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RBI's local data storage norms kick in today; foreign firms seek more time

The RBI had made it clear that global payment companies will have to store transaction data of Indian customers within India. The US government is backing its tech giants on the issue.

Mail Today Bureau   New Delhi     Last Updated: October 15, 2018  | 08:27 IST
RBI's local data storage norms kick in today; foreign firms seek more time

The RBI's deadline for global financial technology (fintech) companies to comply with its data localisation norms kicks in on Monday. Senior officials said the deadline will not be deferred despite requests from foreign companies as they have already been given six months to prepare their systems for local storage of data. Mastercard, Visa, PayPal, Google, Amazon and Facebook are reported to have met Finance Minister Arun Jaitley earlier this month to secure an extension of the deadline for local storage of payments data. Foreign payment companies were caught off guard in April by RBI's one-page directive that said all payments data should, within six months, be stored only in the country for "unfettered supervisory access".

The RBI had made it clear that global payment companies will have to store transaction data of Indian customers within India. The US government is backing its tech giants on the issue. "We want to have prohibitions on data localisation to ensure free flow of information, free flow of data across borders,'' Dennis Shea, deputy US trade representative said in Washington on Friday.

According to sources, global fintech companies reportedly sought an extension of the October 15 deadline but it seems that the RBI is not inclined to relax the norms. WhatsApp has already fallen in line with the RBI directive. The California-based firm said on Tuesday that it has now built a system to store payment-related data in India. The Facebookowned messenger has high stakes involved as it looks to deepen its offerings in its biggest market by users.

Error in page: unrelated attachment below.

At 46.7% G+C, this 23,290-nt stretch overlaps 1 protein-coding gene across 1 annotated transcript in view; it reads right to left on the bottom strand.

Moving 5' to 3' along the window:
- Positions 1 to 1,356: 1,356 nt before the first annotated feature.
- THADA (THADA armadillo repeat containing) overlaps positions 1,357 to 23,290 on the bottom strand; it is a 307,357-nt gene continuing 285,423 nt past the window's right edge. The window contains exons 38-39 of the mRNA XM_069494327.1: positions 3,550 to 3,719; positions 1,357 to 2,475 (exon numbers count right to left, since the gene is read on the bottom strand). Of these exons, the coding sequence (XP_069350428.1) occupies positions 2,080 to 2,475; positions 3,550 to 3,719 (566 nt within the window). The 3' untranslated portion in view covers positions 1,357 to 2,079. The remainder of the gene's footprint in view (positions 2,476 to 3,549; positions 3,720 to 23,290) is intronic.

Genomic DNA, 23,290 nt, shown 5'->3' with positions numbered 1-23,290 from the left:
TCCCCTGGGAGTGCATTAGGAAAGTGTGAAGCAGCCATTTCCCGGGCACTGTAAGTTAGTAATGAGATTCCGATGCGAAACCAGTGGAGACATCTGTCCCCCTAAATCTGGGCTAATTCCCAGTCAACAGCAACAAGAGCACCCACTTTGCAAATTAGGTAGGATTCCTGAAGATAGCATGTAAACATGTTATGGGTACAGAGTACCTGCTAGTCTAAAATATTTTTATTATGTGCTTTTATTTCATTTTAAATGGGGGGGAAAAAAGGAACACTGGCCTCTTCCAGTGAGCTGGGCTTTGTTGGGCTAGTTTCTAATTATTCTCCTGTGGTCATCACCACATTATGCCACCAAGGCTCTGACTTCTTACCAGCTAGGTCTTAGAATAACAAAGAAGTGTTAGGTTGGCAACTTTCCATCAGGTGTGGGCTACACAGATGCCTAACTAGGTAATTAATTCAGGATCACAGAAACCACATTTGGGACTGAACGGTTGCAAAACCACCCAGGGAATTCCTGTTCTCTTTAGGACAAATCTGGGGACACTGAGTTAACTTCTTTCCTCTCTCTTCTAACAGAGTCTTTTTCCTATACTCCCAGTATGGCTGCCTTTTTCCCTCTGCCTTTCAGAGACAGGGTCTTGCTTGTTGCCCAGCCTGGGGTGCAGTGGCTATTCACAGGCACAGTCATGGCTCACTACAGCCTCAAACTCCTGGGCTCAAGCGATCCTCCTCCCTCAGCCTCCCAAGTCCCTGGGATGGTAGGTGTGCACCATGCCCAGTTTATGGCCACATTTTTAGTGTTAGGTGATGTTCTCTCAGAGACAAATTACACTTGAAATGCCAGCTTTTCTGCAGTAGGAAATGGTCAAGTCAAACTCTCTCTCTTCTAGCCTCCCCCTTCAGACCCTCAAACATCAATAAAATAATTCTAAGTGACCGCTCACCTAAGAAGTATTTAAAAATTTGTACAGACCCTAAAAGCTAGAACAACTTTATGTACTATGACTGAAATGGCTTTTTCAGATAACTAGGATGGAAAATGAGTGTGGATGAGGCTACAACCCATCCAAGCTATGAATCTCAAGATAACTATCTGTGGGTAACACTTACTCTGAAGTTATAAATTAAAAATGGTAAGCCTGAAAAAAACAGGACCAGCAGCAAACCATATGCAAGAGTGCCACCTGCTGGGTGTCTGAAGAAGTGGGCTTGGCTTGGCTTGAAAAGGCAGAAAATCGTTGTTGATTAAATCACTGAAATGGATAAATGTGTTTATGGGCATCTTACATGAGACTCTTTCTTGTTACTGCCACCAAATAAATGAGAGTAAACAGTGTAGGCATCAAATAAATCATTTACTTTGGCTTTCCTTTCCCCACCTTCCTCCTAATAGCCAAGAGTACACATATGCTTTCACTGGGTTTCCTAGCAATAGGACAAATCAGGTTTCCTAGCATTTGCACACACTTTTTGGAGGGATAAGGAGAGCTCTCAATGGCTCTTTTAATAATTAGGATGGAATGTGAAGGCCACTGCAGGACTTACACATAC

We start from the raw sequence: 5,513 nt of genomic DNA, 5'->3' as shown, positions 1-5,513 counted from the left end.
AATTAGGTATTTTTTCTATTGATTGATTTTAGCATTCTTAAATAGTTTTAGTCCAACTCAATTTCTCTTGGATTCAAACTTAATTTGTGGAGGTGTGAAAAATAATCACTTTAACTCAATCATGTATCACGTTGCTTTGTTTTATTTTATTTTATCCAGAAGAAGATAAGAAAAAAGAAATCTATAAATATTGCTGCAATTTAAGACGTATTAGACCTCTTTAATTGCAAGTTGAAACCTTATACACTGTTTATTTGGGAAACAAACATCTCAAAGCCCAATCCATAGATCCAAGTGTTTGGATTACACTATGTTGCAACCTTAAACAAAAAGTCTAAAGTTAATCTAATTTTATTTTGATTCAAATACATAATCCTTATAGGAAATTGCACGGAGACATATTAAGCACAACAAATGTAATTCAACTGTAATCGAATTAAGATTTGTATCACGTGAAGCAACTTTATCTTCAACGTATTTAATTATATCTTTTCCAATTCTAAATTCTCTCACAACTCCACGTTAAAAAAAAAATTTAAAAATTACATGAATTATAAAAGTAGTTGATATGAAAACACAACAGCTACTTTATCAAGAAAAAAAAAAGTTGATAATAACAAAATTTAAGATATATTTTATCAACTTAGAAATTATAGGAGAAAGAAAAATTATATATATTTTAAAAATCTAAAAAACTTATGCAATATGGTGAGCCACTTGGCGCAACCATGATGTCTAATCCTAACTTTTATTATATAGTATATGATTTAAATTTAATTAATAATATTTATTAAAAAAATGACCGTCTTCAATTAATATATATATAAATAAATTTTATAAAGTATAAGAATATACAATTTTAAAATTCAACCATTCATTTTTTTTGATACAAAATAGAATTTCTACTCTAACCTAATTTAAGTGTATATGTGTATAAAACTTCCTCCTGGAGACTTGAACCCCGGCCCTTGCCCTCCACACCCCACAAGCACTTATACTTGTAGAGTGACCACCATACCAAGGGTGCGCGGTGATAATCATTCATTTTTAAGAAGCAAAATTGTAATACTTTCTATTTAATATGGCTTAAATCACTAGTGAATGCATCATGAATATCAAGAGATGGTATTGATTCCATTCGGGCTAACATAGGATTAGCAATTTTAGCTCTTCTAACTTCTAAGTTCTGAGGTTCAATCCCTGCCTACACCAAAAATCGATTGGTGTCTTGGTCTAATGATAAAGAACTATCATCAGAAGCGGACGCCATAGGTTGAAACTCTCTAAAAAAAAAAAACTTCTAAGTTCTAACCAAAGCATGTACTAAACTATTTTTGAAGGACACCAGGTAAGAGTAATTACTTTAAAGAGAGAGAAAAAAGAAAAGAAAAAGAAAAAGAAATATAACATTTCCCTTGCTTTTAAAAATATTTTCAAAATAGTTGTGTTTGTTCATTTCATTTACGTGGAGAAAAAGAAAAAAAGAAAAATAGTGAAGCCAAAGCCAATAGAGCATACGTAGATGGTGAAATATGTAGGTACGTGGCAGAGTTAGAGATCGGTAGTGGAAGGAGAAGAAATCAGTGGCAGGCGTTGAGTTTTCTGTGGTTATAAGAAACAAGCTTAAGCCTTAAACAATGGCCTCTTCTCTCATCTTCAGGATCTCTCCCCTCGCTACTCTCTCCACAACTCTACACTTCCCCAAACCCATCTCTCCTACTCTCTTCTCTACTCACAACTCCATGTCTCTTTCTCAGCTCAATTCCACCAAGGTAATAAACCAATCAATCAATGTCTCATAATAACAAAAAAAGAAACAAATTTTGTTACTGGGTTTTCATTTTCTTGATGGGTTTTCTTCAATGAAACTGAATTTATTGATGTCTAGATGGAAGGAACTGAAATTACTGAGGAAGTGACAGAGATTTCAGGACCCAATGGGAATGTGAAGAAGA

WhatsApp has a user base of more than 200 million in India, has been trying to break into the country's payments space. Its move to comply with storage norms could potentially threaten entrenched players such as SoftBank and Alibababacked Paytm. Data localisation requires data about residents be collected, processed, and stored inside the country, often before being transferred internationally, and usually transferred only after meeting local privacy or data protection laws.

Although domestic companies have welcomed the guidelines, global companies fear increase in their expenses for creation of local servers. To avoid this rise in cost, global companies in recent meeting with the RBI proposed to provide mirror data instead of original data to which the central bank did not agree, the sources said.

Last week, Finance Minister Arun Jaitley met RBI Deputy Governor B P Kanungo to discuss RBI's data localisation norms. The RBI in April said in order to ensure better monitoring of payment service operators it is important to have unfettered supervisory access to data stored with these system providers as also with their service providers, intermediaries as well third party vendors and other entities in the payment ecosystem.

The RBI further said data should include the full end-to end transaction details, information collected or processed as part of the payment instruction. But a formal roll out has been delayed amid false messages circulating on the platform that have led to mob lynchings and more government scrutiny, according to local media.

A lack of clarity about local data storage norms has also delayed a formal launch of WhatsApp's inter-bank money transfer service. Its compliance with data storage comes at a time when, according to sources, several other global payments firms are seeking extensions on the Oct. 15 data localization deadline. Some are asking for data mirroring that would allow data storage overseas along with a copy in India, as this would be easier to comply with.

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